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Tulku

Tulku

Term for a Tibetan entity recognized in a present incarnation. Tibetan Buddhism teaches that highly evolved individuals become spiritually liberated by abandoning the sense of ego or separate identity, but the spiritual forces comprising such an individual may still elect to be reborn for the benefit of other people. It is believed they are only illusory manifestations sustained by the sense of ego.

Traditional tests exist for the identification of tulkus, especially in the case of the Dalai Lama. Other contemporary tulkus include Chogyam Trungpa (1939-1987), author of the book Born in Tibet (London, 1966) and Tarthang Tulku, both popularly known by their disciples as "Rinpoche," a title meaning "precious master."

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Tulku

Tulku (Tib., sprul.sku., ‘Transformation Body’). A title applied in Tibetan Buddhism to a reincarnate lama, i.e. to one who is understood to have already attained lamahood in a previous life. Thus the present fourteenth Dalai Lama, for example, is considered to be the same ‘person’ as the first Dalai Lama, successively reincarnating within the same office.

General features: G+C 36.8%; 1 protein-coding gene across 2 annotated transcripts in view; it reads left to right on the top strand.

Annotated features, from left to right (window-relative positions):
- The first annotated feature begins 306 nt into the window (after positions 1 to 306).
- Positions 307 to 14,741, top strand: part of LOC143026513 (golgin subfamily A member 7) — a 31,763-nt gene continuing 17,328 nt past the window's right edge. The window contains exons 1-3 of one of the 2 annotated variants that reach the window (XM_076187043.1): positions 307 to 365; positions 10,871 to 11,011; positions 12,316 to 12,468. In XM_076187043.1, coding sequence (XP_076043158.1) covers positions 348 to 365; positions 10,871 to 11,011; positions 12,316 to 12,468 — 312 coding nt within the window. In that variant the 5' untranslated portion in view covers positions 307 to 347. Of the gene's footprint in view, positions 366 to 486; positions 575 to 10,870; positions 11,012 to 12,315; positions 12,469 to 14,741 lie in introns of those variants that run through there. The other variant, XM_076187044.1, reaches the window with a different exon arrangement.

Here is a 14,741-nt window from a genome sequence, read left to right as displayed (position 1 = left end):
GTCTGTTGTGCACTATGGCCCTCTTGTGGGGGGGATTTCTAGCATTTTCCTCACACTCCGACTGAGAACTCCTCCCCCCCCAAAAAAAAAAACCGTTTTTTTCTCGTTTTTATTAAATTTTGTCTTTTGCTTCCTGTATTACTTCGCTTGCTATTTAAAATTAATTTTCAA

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"Tulku." The Concise Oxford Dictionary of World Religions. . Encyclopedia.com. 20 Nov. 2018 <https://www.encyclopedia.com>.

"Tulku." The Concise Oxford Dictionary of World Religions. . Encyclopedia.com. (November 20, 2018). https://www.encyclopedia.com/religion/dictionaries-thesauruses-pictures-and-press-releases/tulku

"Tulku." The Concise Oxford Dictionary of World Religions. . Retrieved November 20, 2018 from Encyclopedia.com: https://www.encyclopedia.com/religion/dictionaries-thesauruses-pictures-and-press-releases/tulku

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